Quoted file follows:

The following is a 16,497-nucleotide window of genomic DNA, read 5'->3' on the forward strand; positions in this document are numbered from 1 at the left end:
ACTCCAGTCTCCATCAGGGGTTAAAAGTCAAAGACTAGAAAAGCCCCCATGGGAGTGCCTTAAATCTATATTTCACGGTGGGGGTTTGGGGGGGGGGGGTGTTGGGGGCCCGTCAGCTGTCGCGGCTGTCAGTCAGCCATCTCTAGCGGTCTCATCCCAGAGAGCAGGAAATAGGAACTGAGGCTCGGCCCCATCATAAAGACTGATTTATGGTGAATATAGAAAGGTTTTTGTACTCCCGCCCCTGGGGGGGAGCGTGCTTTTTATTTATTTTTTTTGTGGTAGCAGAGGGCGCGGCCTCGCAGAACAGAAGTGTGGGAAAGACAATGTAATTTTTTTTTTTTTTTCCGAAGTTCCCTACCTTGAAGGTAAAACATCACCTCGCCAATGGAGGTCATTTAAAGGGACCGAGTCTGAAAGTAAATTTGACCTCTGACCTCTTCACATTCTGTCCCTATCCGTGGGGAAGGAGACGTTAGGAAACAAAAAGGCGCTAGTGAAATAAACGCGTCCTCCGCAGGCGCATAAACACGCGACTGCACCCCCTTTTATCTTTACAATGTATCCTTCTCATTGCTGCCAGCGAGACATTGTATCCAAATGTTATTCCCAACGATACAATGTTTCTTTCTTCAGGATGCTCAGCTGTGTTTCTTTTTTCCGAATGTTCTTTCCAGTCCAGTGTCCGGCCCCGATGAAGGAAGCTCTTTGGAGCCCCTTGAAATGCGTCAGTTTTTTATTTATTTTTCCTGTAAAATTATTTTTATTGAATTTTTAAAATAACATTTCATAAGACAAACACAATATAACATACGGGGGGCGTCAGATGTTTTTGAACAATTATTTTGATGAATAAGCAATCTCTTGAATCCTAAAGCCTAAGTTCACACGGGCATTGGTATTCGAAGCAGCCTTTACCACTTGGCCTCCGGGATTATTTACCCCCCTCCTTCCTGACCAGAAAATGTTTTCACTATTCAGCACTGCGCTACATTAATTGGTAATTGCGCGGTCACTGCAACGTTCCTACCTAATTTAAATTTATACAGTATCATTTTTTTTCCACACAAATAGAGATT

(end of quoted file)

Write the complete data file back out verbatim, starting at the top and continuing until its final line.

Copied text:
The following is a 16,497-nucleotide window of genomic DNA, read 5'->3' on the forward strand; positions in this document are numbered from 1 at the left end:
ACTCCAGTCTCCATCAGGGGTTAAAAGTCAAAGACTAGAAAAGCCCCCATGGGAGTGCCTTAAATCTATATTTCACGGTGGGGGTTTGGGGGGGGGGGGTGTTGGGGGCCCGTCAGCTGTCGCGGCTGTCAGTCAGCCATCTCTAGCGGTCTCATCCCAGAGAGCAGGAAATAGGAACTGAGGCTCGGCCCCATCATAAAGACTGATTTATGGTGAATATAGAAAGGTTTTTGTACTCCCGCCCCTGGGGGGGAGCGTGCTTTTTATTTATTTTTTTTGTGGTAGCAGAGGGCGCGGCCTCGCAGAACAGAAGTGTGGGAAAGACAATGTAATTTTTTTTTTTTTTTCCGAAGTTCCCTACCTTGAAGGTAAAACATCACCTCGCCAATGGAGGTCATTTAAAGGGACCGAGTCTGAAAGTAAATTTGACCTCTGACCTCTTCACATTCTGTCCCTATCCGTGGGGAAGGAGACGTTAGGAAACAAAAAGGCGCTAGTGAAATAAACGCGTCCTCCGCAGGCGCATAAACACGCGACTGCACCCCCTTTTATCTTTACAATGTATCCTTCTCATTGCTGCCAGCGAGACATTGTATCCAAATGTTATTCCCAACGATACAATGTTTCTTTCTTCAGGATGCTCAGCTGTGTTTCTTTTTTCCGAATGTTCTTTCCAGTCCAGTGTCCGGCCCCGATGAAGGAAGCTCTTTGGAGCCCCTTGAAATGCGTCAGTTTTTTATTTATTTTTCCTGTAAAATTATTTTTATTGAATTTTTAAAATAACATTTCATAAGACAAACACAATATAACATACGGGGGGCGTCAGATGTTTTTGAACAATTATTTTGATGAATAAGCAATCTCTTGAATCCTAAAGCCTAAGTTCACACGGGCATTGGTATTCGAAGCAGCCTTTACCACTTGGCCTCCGGGATTATTTACCCCCCTCCTTCCTGACCAGAAAATGTTTTCACTATTCAGCACTGCGCTACATTAATTGGTAATTGCGCGGTCACTGCAACGTTCCTACCTAATTTAAATTTATACAGTATCATTTTTTTTCCACACAAATAGAGATT